From his Sacred History:
Moses is, in the Hebrew religious history, the man who revealed the name of God. In the encounter of the burning bush, he had exclaimed, “Behold, when I come unto the children of Israel, and shall say unto them, The God of your fathers hath sent me unto you; and they shall say to me, What is his name? what shall I say unto them?” (Exod. III:13). And, bold as the question was, God did not conceal the answer. The importance of the event is not easily understood by the modern mind, but in antiquity men attributed a mysterious power to the name, an irresistible potency. We retain certain traces of this belief; we feel very strongly that a name describes a character; we speak of a Don Juan, or a Tartuffe; Balzac chose with great care the sounds that should designate his characters; and in the “Our Father” we still praise the name of God which, as the Commandment says, is not to be taken in vain.
In Mesopotamia and in Egypt the knowledge of a name was regarded as sacred. The ancient Greek philosophers even admitted that there is a connection between things and their names. To name is to call into existence. To know the name of a god is to have the power to invoke him. In the Egyptian legend of Isis we see the god Ra, stung by a serpent, begging the goddess-magician to cure him; and she first of all demands that he should give his name, the secret of his supreme power. Something that our society, desiccated by rationalism, refuses to understand is regarded in the ancient traditions as one of the spiritual foundations of humanity…
And God said unto Moses, I am that I am: and he said, Thus shalt thou say unto the children of Israel, I am…The LORD God of your fathers, the God of Abraham, the God of Isaac, and the God of Jacob, hath sent me unto you: this is my name for ever, and this is my memorial unto all generations. (Exodus III:14-15) In speaking of himself, God says, I am. When man speaks of Him, he must say, “He is.” The latter is to be the name of God as we find it throughout the Bible….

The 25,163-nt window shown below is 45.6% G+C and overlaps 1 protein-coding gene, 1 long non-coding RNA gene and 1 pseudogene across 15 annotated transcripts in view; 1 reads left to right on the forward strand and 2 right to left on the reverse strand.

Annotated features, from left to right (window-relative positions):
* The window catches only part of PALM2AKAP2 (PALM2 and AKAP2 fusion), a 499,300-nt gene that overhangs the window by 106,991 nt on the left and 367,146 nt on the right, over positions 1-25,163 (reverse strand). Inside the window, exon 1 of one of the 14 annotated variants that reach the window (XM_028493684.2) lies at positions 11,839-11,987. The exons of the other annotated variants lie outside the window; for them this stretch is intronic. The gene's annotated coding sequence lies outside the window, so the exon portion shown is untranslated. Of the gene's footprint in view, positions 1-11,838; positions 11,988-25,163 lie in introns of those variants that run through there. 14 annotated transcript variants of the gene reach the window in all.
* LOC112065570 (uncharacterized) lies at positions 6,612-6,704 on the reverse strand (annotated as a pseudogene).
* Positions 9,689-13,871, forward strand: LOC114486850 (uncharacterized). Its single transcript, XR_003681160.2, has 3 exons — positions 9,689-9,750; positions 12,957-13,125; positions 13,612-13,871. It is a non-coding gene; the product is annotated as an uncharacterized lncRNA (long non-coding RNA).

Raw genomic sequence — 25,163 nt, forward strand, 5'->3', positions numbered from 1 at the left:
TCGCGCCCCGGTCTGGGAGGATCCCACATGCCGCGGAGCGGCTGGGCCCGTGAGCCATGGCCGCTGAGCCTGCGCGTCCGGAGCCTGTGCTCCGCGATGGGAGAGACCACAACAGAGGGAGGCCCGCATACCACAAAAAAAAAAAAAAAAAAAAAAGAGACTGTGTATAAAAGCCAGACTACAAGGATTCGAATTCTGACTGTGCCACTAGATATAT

What is the meaning of that enigmatic formula, I am that I am? Countless pages have been written on the subject of those simple words. The study of grammar permits of two interpretations. Jahweh could signify “it is”–which expresses the metaphysical idea of the uncreated being, which exists in itself which requires no thing and no person in order to be: the God of eternity. Or it can mean, “it makes to be,” “it realises,” that which creates, sustains, keeps promises, God the creator. The two interpretations are in fact linked and the tradition of Israel does not separate them.
At all events, the Bible clearly indicates that the knowledge of the divine name marks an advance. “I am Jahweh,” God further said to Moses. “I appeared unto Abraham, unto Isaac, and unto Jacob, by the name of El-Shaddai, but by my name of Jahweh was I not known to them.” (Exodus VI:3) El-Shaddai was the God of power, the mysterious and incalculable power by which everything on earth is regulated. It is the Most High, the Almighty. Jahweh is something more, the same God, the God of the Patriarchs, but defined..
It would be out of place to carry metaphysical analysis too far. Moses’ contemporaries probably had only a vague intuition of the immense varieties that were implied. But what is clearly important is the development that in the course of generations grew from it and which is implicit in the sacred tetragram. God is unique in His very nature, and not by the exclusive choice of a man or a nation, which differentiates him absolutely from Hammurabi’s Marduk, or the Egyptian Aton. He is necessarily the God of the Universe, of the whole of humanity, even if He is know and served by a specific nation. And the virtues which in Him are worshipped–bounty, justice, and benevolence–are the natural attributes of His unique being, since every injustice, every violence, is opposed to harmony and unity…
Here again, we are struck by the human character of this theology. Its point of departure is an even in history. Israel, unlike so many nations, does not claim any legendary descent from God; the revelation took place at a moment of time and was transmitted through a man. Hebraic humanism which is, together with that of Athens and Rome, one of the three foundations of our civilisation, depends entirely upon this simple affirmation.